UCLIC Research Seminar Series
As humans and robots increasingly co-exist in home and rehabilitation settings for extended periods of time, it is crucial to account for the users' constantly evolving profiles and adapt the interaction to the personal characteristics of the individuals involved. I will describe our predictive computational architectures for enabling human robot interaction in joint tasks, and discuss the related computational problems, including user action perception and modelling, attention, perspective taking, prediction of forthcoming states, machine learning, explanation generation, and personalised shared autonomy. I will give examples from human robot collaboration experiments in diverse tasks, including robotic wheelchairs for disabled kids and adults, collaboration in musical tasks, activities of daily living (for example dressing tasks), shared control for handheld robots, shared autonomy in driving, among others.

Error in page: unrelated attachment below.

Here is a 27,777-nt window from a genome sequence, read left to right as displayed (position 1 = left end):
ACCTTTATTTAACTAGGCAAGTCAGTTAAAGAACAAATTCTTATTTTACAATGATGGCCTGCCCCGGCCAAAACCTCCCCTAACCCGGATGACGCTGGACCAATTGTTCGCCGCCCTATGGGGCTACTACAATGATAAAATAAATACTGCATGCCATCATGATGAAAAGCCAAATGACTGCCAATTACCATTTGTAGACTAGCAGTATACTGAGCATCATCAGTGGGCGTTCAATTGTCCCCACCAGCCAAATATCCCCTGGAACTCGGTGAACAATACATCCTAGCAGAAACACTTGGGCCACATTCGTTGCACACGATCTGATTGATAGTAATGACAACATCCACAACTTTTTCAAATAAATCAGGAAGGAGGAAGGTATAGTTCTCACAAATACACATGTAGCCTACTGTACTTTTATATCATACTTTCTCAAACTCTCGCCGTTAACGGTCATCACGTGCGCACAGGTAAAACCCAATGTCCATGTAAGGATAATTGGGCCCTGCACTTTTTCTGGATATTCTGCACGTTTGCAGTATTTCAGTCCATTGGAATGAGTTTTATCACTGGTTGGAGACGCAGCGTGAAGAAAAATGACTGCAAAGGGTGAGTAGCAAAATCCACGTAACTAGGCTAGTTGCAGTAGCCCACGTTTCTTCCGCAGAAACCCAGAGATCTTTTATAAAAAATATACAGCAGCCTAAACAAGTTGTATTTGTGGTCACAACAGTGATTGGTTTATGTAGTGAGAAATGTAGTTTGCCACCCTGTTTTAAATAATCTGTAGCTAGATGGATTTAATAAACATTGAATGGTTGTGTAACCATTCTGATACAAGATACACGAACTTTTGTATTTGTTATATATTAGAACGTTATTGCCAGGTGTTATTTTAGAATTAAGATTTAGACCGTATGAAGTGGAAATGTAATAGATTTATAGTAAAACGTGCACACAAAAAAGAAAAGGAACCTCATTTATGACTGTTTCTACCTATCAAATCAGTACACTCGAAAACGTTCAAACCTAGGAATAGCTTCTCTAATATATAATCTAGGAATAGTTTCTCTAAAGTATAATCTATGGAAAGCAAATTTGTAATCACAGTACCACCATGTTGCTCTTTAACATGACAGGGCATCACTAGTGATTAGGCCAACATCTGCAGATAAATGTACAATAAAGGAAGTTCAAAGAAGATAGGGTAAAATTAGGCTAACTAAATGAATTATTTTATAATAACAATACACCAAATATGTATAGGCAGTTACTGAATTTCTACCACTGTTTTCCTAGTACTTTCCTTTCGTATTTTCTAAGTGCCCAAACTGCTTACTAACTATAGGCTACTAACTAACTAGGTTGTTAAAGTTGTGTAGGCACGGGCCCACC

Yiannis Demiris is a Professor of Human-Centred Robotics and a Royal Academy of Engineering Chair in Emerging Technologies at the Department of Electrical and Electronic Engineering, Imperial College London, where he heads the Personal Robotics Laboratory. He received the B.Sc. and Ph.D. degrees from the Department of Artificial Intelligence, at the University of Edinburgh. His current research interests include human-robot interaction, machine learning, user state estimation, user modelling, and assistive robotics, where he has published over 200 journal and peer reviewed conference papers in these areas. Professor Demiris is a Fellow of IET, BCS, and the Royal Statistical Society.